Financial Hardship – Survival Strategies
If you have determined that you will likely be out of money in the next five or six months, you might consider taking evasive action now before all of your money is depleted. Facing the prospect of being homeless requires careful consideration and planning. Today, there are many emergency resources for the homeless, including shelters, food banks, food stamps, assisted housing, financial assistance and counseling.
Homelessness is not the end of the world. While there is an element of grief and hardship, some find there is also an element of freedom and solitude. Most people today are homeless by circumstances; others however remain homeless by choice.
People that are facing homelessness are finding hope from unexpected places like the great outdoors. There is a huge secondary market for recreational vehicles of all types and sizes and many of them are actually quite affordable. If your lucky enough to still have a small savings – you might find that spending your money on a used recreational vehicle is your best option to avoid being homeless.
Here are some of the basics you will need to know if considering purchasing a pre-owned recreational vehicle. The standard type of recreational vehicle comes with a bed, kitchen area, storage areas and a table. At the other end of the spectrum are RVs that come equipped with full bathrooms, Internet access, satellite television, living areas, refrigerators, and even master bedrooms. Most people depending on their budget and circumstances find something in the middle.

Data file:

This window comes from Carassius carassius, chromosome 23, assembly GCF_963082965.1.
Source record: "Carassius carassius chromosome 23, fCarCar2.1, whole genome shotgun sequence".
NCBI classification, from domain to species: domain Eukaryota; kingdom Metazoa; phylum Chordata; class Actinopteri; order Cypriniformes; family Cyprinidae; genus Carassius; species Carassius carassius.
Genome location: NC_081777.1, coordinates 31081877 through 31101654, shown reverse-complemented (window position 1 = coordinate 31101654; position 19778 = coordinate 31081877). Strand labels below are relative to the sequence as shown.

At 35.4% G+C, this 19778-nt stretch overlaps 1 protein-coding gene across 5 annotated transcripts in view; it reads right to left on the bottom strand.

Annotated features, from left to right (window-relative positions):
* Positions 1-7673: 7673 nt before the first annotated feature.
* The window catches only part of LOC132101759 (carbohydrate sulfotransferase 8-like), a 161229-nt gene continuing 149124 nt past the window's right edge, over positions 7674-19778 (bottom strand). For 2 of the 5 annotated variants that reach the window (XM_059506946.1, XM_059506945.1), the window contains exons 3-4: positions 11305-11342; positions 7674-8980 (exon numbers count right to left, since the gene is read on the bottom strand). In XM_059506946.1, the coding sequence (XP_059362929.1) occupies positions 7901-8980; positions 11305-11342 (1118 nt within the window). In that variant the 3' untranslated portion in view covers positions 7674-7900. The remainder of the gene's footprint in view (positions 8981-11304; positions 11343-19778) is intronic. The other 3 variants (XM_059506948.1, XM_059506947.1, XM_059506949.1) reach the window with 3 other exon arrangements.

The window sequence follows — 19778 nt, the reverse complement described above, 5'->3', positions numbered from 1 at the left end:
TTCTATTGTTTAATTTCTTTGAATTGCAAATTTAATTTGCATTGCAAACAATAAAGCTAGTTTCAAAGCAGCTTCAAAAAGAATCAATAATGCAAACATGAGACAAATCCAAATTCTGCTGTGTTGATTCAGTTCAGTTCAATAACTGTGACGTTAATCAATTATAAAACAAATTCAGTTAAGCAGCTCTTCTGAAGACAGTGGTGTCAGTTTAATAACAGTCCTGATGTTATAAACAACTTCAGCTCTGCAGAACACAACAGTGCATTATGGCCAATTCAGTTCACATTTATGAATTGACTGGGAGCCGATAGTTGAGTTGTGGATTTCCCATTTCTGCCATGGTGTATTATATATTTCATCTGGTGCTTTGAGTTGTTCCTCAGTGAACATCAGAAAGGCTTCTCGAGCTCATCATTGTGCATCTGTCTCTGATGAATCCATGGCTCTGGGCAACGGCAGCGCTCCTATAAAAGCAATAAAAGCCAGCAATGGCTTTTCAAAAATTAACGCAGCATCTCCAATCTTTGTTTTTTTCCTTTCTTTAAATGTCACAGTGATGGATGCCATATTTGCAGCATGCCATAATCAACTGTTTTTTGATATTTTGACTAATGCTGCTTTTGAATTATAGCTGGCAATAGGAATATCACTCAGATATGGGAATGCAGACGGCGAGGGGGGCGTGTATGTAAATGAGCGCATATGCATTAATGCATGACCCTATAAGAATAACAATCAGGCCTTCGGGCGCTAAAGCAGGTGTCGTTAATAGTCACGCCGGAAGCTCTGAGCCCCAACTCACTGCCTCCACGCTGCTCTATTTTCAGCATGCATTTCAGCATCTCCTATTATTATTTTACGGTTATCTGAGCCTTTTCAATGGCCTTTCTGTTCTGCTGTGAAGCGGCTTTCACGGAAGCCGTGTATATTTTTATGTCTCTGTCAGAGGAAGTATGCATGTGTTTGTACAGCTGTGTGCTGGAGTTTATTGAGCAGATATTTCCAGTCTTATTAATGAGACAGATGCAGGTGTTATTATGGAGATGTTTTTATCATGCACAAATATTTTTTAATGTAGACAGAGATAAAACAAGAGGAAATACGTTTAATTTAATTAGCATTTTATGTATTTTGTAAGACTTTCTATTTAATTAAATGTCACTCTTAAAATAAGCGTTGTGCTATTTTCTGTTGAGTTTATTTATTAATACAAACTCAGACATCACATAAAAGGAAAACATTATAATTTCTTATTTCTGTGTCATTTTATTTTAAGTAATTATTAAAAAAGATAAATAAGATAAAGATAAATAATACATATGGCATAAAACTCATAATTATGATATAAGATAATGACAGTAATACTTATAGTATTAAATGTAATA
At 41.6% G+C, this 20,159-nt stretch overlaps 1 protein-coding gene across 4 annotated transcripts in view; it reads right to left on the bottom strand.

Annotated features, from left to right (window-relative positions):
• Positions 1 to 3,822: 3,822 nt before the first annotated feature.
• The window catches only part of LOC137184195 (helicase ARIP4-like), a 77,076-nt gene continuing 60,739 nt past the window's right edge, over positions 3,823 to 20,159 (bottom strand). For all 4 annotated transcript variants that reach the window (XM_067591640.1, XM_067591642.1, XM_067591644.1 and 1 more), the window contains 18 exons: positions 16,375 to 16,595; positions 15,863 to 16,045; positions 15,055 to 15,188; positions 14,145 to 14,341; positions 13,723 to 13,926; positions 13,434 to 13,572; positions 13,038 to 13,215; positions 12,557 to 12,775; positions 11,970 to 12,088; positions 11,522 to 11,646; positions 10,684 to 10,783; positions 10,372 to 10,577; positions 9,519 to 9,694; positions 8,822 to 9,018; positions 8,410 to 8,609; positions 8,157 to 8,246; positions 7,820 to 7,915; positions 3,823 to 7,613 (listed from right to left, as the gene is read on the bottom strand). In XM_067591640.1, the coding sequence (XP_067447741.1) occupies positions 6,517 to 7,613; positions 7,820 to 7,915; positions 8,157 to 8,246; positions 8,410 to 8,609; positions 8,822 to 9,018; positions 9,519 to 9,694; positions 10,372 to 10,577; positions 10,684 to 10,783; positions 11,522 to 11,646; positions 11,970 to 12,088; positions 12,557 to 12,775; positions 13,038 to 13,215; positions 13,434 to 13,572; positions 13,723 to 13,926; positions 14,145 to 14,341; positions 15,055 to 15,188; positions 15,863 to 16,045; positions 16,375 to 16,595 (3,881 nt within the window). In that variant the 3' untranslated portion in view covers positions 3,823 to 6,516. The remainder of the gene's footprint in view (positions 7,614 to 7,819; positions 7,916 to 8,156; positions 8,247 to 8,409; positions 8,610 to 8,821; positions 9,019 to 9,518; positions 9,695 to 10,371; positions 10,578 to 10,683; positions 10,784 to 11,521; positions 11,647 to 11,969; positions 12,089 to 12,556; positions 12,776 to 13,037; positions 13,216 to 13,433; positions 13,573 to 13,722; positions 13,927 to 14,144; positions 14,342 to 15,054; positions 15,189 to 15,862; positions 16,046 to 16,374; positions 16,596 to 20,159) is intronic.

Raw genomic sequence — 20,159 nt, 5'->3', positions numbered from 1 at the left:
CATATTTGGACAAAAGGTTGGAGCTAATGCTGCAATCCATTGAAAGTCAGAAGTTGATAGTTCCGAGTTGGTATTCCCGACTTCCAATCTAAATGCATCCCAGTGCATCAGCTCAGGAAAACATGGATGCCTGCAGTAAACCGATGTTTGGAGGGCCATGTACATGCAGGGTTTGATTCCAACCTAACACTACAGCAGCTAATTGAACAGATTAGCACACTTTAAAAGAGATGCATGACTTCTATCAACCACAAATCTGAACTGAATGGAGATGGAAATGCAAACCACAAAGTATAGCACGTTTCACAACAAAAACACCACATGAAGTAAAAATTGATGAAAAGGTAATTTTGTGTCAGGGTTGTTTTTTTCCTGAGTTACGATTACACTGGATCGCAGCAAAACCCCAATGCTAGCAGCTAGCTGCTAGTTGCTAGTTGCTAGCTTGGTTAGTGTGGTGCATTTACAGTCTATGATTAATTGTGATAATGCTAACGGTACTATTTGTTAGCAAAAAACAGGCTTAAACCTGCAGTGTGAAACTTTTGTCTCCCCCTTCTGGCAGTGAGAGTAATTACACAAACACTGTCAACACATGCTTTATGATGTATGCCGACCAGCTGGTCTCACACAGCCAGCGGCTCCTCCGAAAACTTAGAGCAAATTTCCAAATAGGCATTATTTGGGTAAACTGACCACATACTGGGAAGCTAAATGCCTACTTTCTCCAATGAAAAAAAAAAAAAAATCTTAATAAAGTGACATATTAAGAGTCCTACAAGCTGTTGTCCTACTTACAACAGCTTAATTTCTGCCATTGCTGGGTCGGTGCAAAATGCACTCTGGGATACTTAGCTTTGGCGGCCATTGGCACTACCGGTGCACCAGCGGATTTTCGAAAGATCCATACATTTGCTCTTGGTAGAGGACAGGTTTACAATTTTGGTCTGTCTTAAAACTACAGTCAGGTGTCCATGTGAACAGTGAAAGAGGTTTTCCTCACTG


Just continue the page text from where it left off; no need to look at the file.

You might be able to get lucky by finding a well-equipped RV from an auction or from a motivated private seller. In these difficult economic times, it is not hard to find people who are motivated to get rid of their non-essential luxury items in order to continue making their mortgage or paying their children’s tuition.
Government auctions can be a great source of cheap recreational vehicles. One of the advantages of auctions is the large variety of pre-owned recreational vehicles in just about any condition and price. Some are like new, having been repossessed only months after its original purchase. Others are considered surplus models that are no longer needed by the government, such as the vehicles that were purchased and stocked for emergencies such as hurricane Katrina.
If you were to purchase a brand new RV you would be looking at spending anywhere between $20,000 for a very basic version to $200,000 or more for a well-equipped luxury model. However, if you set your sites on a pre-owned one, say eight to ten-years old, you could end-up shaving retail prices by as much as 60% or more depending on its condition and amenities. The good news however is that nothing seems to lose its value faster then an aging recreational vehicle, which often means a huge savings for the secondary buyer.
For those people facing the prospect of bankruptcy, foreclosure or impending homelessness, finding a comfortable home on wheels for as little as $15,000 might be the best option. Most local campgrounds can cost as little as $10.00 a night. This comes to about $350.00 a month. Compare that to the cost of paying rent for an apartment – especially in Los Angeles!
Here are a few things to consider should you choice to explore this RV option in more detail.
Consider the amount of living space you will need. If you plan on sharing the RV with another person, and you are on an extremely tight budget, a small A-frame camper may be your best option.
First choose the conditions and amenities you believe will keep you and loved ones safe and comfortable. Even the most basic of recreational vehicles have small showers, toilets, stoves, and refrigerators. The basics provided by mobile living will keep you going until you can get back on your feet.